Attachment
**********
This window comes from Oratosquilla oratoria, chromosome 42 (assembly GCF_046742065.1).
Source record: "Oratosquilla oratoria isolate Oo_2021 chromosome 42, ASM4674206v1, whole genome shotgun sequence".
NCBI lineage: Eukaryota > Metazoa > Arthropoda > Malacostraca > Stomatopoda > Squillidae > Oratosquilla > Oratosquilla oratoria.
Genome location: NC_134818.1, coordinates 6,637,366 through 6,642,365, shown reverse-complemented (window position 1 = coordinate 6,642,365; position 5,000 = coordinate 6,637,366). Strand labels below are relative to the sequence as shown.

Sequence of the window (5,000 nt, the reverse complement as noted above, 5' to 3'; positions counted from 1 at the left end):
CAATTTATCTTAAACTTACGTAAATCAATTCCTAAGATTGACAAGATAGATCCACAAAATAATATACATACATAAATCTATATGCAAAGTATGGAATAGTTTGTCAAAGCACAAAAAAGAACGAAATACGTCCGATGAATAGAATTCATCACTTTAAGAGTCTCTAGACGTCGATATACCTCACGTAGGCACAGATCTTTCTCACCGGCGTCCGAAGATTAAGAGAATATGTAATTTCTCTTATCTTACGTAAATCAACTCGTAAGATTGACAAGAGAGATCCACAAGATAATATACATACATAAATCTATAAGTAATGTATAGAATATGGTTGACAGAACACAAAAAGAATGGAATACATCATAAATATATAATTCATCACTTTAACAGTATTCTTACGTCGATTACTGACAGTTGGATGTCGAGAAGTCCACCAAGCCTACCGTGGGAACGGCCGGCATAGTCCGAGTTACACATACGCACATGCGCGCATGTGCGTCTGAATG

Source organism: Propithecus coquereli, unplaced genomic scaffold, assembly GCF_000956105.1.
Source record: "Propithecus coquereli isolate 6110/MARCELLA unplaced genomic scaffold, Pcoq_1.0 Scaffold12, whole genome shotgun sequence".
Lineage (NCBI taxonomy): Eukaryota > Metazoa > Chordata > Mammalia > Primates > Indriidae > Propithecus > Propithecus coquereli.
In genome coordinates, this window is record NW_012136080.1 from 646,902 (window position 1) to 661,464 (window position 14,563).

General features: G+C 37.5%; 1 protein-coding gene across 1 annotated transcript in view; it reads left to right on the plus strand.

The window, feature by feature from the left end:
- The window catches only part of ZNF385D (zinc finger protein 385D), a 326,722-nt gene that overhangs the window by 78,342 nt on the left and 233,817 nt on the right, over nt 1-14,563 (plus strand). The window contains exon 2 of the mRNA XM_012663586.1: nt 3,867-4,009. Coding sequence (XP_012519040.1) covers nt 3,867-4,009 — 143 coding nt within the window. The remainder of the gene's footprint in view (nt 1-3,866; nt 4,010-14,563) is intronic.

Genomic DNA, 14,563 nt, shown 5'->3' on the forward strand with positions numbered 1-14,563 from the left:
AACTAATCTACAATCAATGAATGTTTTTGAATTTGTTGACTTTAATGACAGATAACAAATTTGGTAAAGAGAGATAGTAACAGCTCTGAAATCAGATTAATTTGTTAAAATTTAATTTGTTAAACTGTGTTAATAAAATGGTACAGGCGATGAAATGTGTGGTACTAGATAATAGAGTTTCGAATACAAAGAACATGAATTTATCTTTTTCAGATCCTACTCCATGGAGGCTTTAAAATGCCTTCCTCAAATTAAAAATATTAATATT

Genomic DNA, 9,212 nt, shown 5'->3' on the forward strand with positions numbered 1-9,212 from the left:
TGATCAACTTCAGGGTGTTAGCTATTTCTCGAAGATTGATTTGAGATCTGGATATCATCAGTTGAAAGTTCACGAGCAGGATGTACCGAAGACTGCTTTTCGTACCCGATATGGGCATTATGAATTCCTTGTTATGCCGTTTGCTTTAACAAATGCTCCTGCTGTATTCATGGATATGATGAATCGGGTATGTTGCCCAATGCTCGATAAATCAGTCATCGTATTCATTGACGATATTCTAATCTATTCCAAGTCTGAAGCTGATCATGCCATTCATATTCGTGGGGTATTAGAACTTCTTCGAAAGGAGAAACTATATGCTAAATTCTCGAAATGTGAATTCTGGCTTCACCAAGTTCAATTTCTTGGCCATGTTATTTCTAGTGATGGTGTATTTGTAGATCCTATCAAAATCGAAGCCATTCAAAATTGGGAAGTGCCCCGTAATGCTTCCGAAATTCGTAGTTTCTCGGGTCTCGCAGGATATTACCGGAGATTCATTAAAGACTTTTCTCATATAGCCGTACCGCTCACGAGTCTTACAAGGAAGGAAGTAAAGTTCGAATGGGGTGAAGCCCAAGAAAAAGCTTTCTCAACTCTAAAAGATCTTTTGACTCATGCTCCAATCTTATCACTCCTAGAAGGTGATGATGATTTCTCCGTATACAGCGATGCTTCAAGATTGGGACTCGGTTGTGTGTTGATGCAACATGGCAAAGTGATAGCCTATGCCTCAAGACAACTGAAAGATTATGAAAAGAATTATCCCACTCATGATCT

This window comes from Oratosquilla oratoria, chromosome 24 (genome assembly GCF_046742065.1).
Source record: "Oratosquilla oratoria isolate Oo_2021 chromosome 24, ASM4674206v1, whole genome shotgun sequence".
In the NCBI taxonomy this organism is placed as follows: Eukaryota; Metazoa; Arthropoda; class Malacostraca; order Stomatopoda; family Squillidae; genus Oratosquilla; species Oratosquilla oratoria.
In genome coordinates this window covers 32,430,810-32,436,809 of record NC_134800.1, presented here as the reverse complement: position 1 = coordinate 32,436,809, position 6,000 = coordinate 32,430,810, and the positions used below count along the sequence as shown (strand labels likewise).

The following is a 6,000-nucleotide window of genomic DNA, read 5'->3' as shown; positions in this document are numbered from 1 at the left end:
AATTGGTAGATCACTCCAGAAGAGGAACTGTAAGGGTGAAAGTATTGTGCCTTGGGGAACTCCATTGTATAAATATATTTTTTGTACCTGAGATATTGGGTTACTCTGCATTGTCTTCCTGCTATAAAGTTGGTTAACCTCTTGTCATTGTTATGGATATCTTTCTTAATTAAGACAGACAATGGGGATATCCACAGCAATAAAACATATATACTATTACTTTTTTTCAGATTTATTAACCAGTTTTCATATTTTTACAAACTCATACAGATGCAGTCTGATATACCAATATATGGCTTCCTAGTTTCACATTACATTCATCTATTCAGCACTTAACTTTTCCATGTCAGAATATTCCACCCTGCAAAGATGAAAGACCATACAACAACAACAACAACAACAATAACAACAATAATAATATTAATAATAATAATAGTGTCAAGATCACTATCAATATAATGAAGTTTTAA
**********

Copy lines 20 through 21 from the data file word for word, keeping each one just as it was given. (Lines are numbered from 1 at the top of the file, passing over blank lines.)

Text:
In the NCBI taxonomy this organism is placed as follows: Eukaryota; Metazoa; Arthropoda; class Malacostraca; order Stomatopoda; family Squillidae; genus Oratosquilla; species Oratosquilla oratoria.
In genome coordinates this window covers 32,430,810-32,436,809 of record NC_134800.1, presented here as the reverse complement: position 1 = coordinate 32,436,809, position 6,000 = coordinate 32,430,810, and the positions used below count along the sequence as shown (strand labels likewise).